A catastrophic recent example was how Twitter-alternative Gab provided a venue for the Pittsburgh synagogue shooter to develop a murderous, anti-Semitic ideology that resulted in the shooting of nearly a dozen Jews in their place of worship. Platforms are incentivized to avoid confronting these issues to keep users on their base for advertising or subscription, and the primary victims are going to be already marginalized groups.

The Result: Transcoding (misogyny, among other things) to Mainstream

Google engineer James D’amore, apparently upset by sensitivity training he had to participate in, penned a 10-page, misogynistic manifesto entitled “Google’s Ideological Echo Chamber” that argued women are inferior engineers to men because they are excessively neurotic. He circulated it among his fellow employees on an internal message service and was quickly fired for what are odious, incorrect, and archaic views of gender. His piece cites studies whose authors come forward and explain he misrepresented or misinterpreted their findings and D’amore even links the Wikipedia page for neuroticism as evidence. He was fired.

Fellow Google engineer Yonatan Zunger, who departed the company shortly after this event for different reasons, wrote in his blog to D’amore, justifying his firing by pointing out that he

The popular reaction, however, was categorical in almost the complete opposite respect. Both right-wing and left-wing publications centered the issue around the question of censorship, as opposed to misogyny, as if the issue somehow wasn’t settled science or broadly understood.

Wired’s cover story platformed D’amore’s nonsensical views, positioning him as a champion of free speech instead of an idiot who put his foot in his mouth.

The irony of the historical record is that the very word “computer” was originally coined for the hundreds of who did ballistic missile calculations and perform programming operations on ENIAC, America’s first electronic computer. Jennifer Light’s 1999 piece,, points out that this machine would ultimately

The D’amore event demonstrated how the cultural effect would emerge from the economic values of the internet and move into real life; the popular reaction mirrored the libertarian ethos of the internet and censorship, the negative freedom (freedom “from” not freedom “to”) of the 1st amendment that values speakers over speech.

This is a larger case of what Lev Manovich (2001) coined as , a phenomenon of major conceptual transfer between media and culture. Media and culture are perpetually having influential two-way conversations: Media influences society, and society influences media. In speaking about contemporary, computer-created “new media,” Manovich explains that media and culture “are being composited together. The result of this composite is the new computer culture: a blend of human and computer meanings, of traditional ways human culture modeled the world and computer’s own ways to represent it.”

Businesses on social media have begun to assume personality traits to intentionally blur the line between human and for-profit organization.

With Manovich as a lens we can see how neoliberal internet platforms and their regressive cloisters have preserved “truths” about gender or for-profit companies instead of allowing clearer understandings.

The internet has become a capital production model that subsumes the social. It captures your daily life as well as your most private/personal understandings. They are being monitored by a system that is attached to commercial processes. But as Terranova (2000) points out that

With this understanding, we can better understand its impact on democracy. Returning to Dewey from over a century ago remind us that this problem existed before the internet and will persist through it.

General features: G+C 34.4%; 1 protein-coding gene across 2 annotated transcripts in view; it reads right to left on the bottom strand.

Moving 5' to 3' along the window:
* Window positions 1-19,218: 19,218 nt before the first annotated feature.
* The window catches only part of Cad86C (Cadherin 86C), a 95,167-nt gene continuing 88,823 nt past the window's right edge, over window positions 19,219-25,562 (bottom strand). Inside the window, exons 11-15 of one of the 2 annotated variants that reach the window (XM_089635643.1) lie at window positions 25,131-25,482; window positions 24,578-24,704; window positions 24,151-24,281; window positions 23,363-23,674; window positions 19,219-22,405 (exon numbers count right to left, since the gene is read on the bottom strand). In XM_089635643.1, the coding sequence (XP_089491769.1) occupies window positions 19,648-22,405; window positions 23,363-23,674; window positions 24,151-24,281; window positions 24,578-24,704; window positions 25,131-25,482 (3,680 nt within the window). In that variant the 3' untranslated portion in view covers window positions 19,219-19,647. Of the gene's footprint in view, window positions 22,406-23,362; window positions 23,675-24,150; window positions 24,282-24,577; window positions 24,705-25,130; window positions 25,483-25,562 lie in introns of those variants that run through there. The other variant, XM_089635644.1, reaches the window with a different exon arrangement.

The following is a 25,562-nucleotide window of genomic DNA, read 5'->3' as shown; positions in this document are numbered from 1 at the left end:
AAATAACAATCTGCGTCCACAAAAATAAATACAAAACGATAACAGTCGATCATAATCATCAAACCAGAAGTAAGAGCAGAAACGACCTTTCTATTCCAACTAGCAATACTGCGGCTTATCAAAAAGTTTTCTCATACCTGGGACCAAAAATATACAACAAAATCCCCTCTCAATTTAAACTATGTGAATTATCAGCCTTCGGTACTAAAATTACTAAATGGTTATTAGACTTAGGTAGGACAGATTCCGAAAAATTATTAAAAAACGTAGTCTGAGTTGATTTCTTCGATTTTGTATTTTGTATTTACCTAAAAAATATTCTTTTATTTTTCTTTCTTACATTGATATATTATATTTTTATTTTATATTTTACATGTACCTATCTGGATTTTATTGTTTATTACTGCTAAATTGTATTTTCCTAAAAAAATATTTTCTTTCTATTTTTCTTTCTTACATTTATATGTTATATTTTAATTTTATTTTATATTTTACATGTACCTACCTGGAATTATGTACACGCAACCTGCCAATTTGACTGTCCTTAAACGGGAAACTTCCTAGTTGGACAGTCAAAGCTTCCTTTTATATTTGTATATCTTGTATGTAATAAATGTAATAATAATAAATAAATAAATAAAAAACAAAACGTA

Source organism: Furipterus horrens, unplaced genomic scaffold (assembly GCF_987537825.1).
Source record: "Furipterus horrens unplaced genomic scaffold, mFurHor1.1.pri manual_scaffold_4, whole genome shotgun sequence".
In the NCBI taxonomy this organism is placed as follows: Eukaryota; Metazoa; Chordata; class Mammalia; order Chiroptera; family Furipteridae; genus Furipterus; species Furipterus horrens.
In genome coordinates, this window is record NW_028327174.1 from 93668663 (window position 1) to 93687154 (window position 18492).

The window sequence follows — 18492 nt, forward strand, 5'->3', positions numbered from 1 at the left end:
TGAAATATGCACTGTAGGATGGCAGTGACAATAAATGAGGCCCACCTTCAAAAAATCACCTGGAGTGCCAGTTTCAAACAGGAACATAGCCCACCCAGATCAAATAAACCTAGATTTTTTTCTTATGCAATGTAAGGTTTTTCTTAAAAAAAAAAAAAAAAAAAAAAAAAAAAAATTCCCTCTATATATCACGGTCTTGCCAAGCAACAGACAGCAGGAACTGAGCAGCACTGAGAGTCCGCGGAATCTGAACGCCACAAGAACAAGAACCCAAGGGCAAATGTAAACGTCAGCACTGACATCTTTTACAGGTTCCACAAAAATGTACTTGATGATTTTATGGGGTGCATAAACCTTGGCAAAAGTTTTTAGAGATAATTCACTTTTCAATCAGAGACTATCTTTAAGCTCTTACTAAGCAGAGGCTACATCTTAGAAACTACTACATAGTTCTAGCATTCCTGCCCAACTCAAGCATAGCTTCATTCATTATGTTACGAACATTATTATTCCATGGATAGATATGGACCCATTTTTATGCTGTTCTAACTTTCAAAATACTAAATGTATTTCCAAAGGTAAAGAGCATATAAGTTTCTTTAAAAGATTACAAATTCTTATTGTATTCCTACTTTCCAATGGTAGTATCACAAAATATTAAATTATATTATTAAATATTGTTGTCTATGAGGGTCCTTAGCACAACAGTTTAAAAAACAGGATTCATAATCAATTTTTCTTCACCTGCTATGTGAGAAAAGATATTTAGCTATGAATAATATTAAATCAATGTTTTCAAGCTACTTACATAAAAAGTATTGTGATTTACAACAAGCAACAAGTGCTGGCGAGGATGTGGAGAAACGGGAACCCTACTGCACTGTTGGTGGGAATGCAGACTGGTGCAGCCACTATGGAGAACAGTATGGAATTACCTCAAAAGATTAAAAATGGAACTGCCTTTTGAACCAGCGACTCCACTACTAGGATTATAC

The deeper penetration of the movement into the social consciousness hasn’t been a challenge to the status quo with greater freedoms for all, as Silicon Valley elites might suggest, but it has instead been a boon for capital and privileges only to the elites themselves. We are being overwhelmed by these changes; it’s past time that we hold those that have the fortunate position accountable.

is feminist theory inspired by Hegel’s work understanding standpoints between slaves and their owners in the early 19th century. It was first adopted for understanding gender by Harstock (1983).

⁴ Fraser (1990) theorizes an expansion of Habermas’s concept of the. She argues that the ability for marginalized individuals to find each other and form safe communities can serve to challenge the status quo. Habermas largely ignores the colonial reality of inequities due to race, gender, or class that can render his proposed market solutions of public debate inert. It is important to remember that actual revolution, historically, is led by the poor and disenfranchised and not the bourgeoisie elite. Fraser (1990) contested, among other things, that equality must not be ignored and brought in the idea of “rough equalities” that are more realistic than Habermas’s absolutes. She points to secretization from the point of the view of the subaltern as not necessarily detrimental to the nature of democracy. Marginalized groups that splinter partially away from a single, dominant public sphere can become “bases [or] training grounds for agitational activities directed toward wider publics” in interest of achieving greater power or equity.

Works Cited

Dewey, J. (1916). Macmillan.

⁵ Diamond, Larry. “Liberation technology.” Journal of Democracy 21, no. 3 (2010): 69–83.

⁴ Fraser, Nancy. “Rethinking the public sphere: A contribution to the critique of actually existing democracy.” Social text 25/26 (1990): 56–80.

⁷ Gillespie, Tarleton. “The politics of ‘platforms’.” 12, no. 3 (2010): 347–364.

Habermas, J., (1991). . MIT press.

Haraway, Donna. 1988. “Situated Knowledges: The Science Question in Femi- nism and the Priviledge of Partial Perspective.” Feminist Studies 14:575–99.

² Harvey, David. . New York: Oxford University Press, 2005.

humdog. “Pandora’s Vox: On Community in Cyberspace.” . Ed. Peter Ludlow. Cambridge, MA: MIT Press, 1996. 437–444.

⁵ Lessig, Lawrence. . Penguin, 2008.

Jennifer S. Light. “When Computers Were Women.” , Vol. 40, №3 (July, 1999), pp. 455–483

Terranova, Tiziana. “Free Labor: Producing Culture for the Digital Economy.” 18, no. 2 (2000): 33–58.

¹ Turner, Fred. “Where the Counterculture Met the New Economy: The WELL and the Origins of Virtual Community.” , Vol.46, №3 (July, 2005), pp. 485–512.

¹ Turner, Fred. “Burning Man at Google: A Cultural Infrastructure for New Media Production.” , Vol.11, №1–2 (April, 2009), 145–66.

Lev Manovich, “Principles of New Media,” from Manovich, . Cambridge, Mass.: MIT Press, 2001. 27–48. (read manuscript on Canvas, pp.43–66)

⁶ ⁸ Zuboff, Shoshana. “Big other: surveillance capitalism and the prospects of an information civilization.” 30, no. 1 (2015): 75–89.

Zunger, Y. (2017). So, about this Googler’s manifesto. . Retrieved from:

PhD candidate at Stanford's Graduate School of Education. @mcgrudis for everything online